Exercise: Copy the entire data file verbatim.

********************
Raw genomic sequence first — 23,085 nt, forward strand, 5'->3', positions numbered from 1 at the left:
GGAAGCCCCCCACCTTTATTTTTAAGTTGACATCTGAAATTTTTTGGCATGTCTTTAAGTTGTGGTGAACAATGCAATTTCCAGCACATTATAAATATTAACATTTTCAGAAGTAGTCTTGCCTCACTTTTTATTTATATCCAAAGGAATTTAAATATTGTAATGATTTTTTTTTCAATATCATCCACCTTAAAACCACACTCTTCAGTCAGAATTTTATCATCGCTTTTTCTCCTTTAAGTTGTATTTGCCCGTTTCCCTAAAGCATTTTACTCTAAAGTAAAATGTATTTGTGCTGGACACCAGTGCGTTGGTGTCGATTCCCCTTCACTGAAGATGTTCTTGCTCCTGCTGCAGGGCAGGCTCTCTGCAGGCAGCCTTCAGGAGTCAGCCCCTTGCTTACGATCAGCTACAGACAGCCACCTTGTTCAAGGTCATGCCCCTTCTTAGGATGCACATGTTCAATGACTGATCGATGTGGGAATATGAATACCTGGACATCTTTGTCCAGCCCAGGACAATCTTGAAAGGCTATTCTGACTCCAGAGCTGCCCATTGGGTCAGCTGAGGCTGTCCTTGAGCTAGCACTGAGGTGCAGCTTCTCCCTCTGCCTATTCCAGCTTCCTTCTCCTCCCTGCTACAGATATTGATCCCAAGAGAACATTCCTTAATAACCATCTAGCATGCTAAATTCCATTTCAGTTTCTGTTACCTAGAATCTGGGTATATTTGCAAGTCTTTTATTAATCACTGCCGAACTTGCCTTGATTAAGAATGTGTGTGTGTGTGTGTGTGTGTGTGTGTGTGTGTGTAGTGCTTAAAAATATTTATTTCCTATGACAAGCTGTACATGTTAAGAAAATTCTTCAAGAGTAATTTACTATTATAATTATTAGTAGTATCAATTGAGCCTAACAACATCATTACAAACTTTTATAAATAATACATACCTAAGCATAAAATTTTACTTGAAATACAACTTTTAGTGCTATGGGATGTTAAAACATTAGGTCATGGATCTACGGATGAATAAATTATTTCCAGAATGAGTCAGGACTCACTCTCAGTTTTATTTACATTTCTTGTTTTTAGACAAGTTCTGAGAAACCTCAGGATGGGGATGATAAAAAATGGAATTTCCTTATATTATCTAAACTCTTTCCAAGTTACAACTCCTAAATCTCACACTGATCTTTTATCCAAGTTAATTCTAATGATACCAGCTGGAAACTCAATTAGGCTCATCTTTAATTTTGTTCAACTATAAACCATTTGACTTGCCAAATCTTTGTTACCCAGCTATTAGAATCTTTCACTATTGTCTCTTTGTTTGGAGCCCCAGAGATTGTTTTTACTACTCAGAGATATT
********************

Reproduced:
Raw genomic sequence first — 23,085 nt, forward strand, 5'->3', positions numbered from 1 at the left:
GGAAGCCCCCCACCTTTATTTTTAAGTTGACATCTGAAATTTTTTGGCATGTCTTTAAGTTGTGGTGAACAATGCAATTTCCAGCACATTATAAATATTAACATTTTCAGAAGTAGTCTTGCCTCACTTTTTATTTATATCCAAAGGAATTTAAATATTGTAATGATTTTTTTTTCAATATCATCCACCTTAAAACCACACTCTTCAGTCAGAATTTTATCATCGCTTTTTCTCCTTTAAGTTGTATTTGCCCGTTTCCCTAAAGCATTTTACTCTAAAGTAAAATGTATTTGTGCTGGACACCAGTGCGTTGGTGTCGATTCCCCTTCACTGAAGATGTTCTTGCTCCTGCTGCAGGGCAGGCTCTCTGCAGGCAGCCTTCAGGAGTCAGCCCCTTGCTTACGATCAGCTACAGACAGCCACCTTGTTCAAGGTCATGCCCCTTCTTAGGATGCACATGTTCAATGACTGATCGATGTGGGAATATGAATACCTGGACATCTTTGTCCAGCCCAGGACAATCTTGAAAGGCTATTCTGACTCCAGAGCTGCCCATTGGGTCAGCTGAGGCTGTCCTTGAGCTAGCACTGAGGTGCAGCTTCTCCCTCTGCCTATTCCAGCTTCCTTCTCCTCCCTGCTACAGATATTGATCCCAAGAGAACATTCCTTAATAACCATCTAGCATGCTAAATTCCATTTCAGTTTCTGTTACCTAGAATCTGGGTATATTTGCAAGTCTTTTATTAATCACTGCCGAACTTGCCTTGATTAAGAATGTGTGTGTGTGTGTGTGTGTGTGTGTGTGTGTGTGTAGTGCTTAAAAATATTTATTTCCTATGACAAGCTGTACATGTTAAGAAAATTCTTCAAGAGTAATTTACTATTATAATTATTAGTAGTATCAATTGAGCCTAACAACATCATTACAAACTTTTATAAATAATACATACCTAAGCATAAAATTTTACTTGAAATACAACTTTTAGTGCTATGGGATGTTAAAACATTAGGTCATGGATCTACGGATGAATAAATTATTTCCAGAATGAGTCAGGACTCACTCTCAGTTTTATTTACATTTCTTGTTTTTAGACAAGTTCTGAGAAACCTCAGGATGGGGATGATAAAAAATGGAATTTCCTTATATTATCTAAACTCTTTCCAAGTTACAACTCCTAAATCTCACACTGATCTTTTATCCAAGTTAATTCTAATGATACCAGCTGGAAACTCAATTAGGCTCATCTTTAATTTTGTTCAACTATAAACCATTTGACTTGCCAAATCTTTGTTACCCAGCTATTAGAATCTTTCACTATTGTCTCTTTGTTTGGAGCCCCAGAGATTGTTTTTACTACTCAGAGATATT